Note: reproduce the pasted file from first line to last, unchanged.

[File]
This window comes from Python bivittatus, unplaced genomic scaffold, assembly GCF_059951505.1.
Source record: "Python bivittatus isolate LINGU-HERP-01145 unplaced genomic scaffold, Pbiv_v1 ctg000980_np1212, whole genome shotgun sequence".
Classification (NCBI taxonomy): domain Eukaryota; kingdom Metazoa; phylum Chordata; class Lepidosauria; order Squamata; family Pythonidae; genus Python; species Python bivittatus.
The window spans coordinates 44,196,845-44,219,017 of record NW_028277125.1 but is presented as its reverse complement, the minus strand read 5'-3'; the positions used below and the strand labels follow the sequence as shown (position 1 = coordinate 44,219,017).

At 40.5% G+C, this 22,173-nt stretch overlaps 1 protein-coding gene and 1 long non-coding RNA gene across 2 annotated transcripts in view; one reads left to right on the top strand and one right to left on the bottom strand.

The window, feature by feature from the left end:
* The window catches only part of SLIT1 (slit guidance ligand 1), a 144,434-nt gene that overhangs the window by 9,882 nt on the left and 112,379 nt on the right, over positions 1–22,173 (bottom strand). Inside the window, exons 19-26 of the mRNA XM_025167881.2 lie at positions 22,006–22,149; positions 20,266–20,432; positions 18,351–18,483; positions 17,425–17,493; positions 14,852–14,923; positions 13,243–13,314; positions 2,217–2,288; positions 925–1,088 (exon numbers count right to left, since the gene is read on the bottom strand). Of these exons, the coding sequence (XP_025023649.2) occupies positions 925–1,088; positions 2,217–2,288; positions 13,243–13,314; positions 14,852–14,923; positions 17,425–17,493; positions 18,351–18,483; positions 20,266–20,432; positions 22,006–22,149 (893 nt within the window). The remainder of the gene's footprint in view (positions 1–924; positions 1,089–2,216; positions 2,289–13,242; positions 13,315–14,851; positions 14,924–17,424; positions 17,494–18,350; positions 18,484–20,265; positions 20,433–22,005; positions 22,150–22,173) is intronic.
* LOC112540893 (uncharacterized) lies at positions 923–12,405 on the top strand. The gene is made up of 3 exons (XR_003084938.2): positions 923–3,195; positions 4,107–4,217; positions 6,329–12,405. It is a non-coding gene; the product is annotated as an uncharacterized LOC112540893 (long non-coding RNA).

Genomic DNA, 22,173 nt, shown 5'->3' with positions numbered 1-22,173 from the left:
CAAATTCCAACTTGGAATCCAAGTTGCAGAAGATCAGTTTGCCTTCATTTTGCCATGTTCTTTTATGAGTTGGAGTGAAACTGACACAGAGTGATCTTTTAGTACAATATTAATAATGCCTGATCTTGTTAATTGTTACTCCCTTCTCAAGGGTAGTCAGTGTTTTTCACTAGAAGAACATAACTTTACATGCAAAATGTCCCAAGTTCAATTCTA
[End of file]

This window comes from Python bivittatus, unplaced genomic scaffold, assembly GCF_059951505.1.
Source record: "Python bivittatus isolate LINGU-HERP-01145 unplaced genomic scaffold, Pbiv_v1 ctg000980_np1212, whole genome shotgun sequence".
Classification (NCBI taxonomy): domain Eukaryota; kingdom Metazoa; phylum Chordata; class Lepidosauria; order Squamata; family Pythonidae; genus Python; species Python bivittatus.
The window spans coordinates 44,196,845-44,219,017 of record NW_028277125.1 but is presented as its reverse complement, the minus strand read 5'-3'; the positions used below and the strand labels follow the sequence as shown (position 1 = coordinate 44,219,017).

At 40.5% G+C, this 22,173-nt stretch overlaps 1 protein-coding gene and 1 long non-coding RNA gene across 2 annotated transcripts in view; one reads left to right on the top strand and one right to left on the bottom strand.

The window, feature by feature from the left end:
* The window catches only part of SLIT1 (slit guidance ligand 1), a 144,434-nt gene that overhangs the window by 9,882 nt on the left and 112,379 nt on the right, over positions 1–22,173 (bottom strand). Inside the window, exons 19-26 of the mRNA XM_025167881.2 lie at positions 22,006–22,149; positions 20,266–20,432; positions 18,351–18,483; positions 17,425–17,493; positions 14,852–14,923; positions 13,243–13,314; positions 2,217–2,288; positions 925–1,088 (exon numbers count right to left, since the gene is read on the bottom strand). Of these exons, the coding sequence (XP_025023649.2) occupies positions 925–1,088; positions 2,217–2,288; positions 13,243–13,314; positions 14,852–14,923; positions 17,425–17,493; positions 18,351–18,483; positions 20,266–20,432; positions 22,006–22,149 (893 nt within the window). The remainder of the gene's footprint in view (positions 1–924; positions 1,089–2,216; positions 2,289–13,242; positions 13,315–14,851; positions 14,924–17,424; positions 17,494–18,350; positions 18,484–20,265; positions 20,433–22,005; positions 22,150–22,173) is intronic.
* LOC112540893 (uncharacterized) lies at positions 923–12,405 on the top strand. The gene is made up of 3 exons (XR_003084938.2): positions 923–3,195; positions 4,107–4,217; positions 6,329–12,405. It is a non-coding gene; the product is annotated as an uncharacterized LOC112540893 (long non-coding RNA).

Genomic DNA, 22,173 nt, shown 5'->3' with positions numbered 1-22,173 from the left:
CAAATTCCAACTTGGAATCCAAGTTGCAGAAGATCAGTTTGCCTTCATTTTGCCATGTTCTTTTATGAGTTGGAGTGAAACTGACACAGAGTGATCTTTTAGTACAATATTAATAATGCCTGATCTTGTTAATTGTTACTCCCTTCTCAAGGGTAGTCAGTGTTTTTCACTAGAAGAACATAACTTTACATGCAAAATGTCCCAAGTTCAATTCTA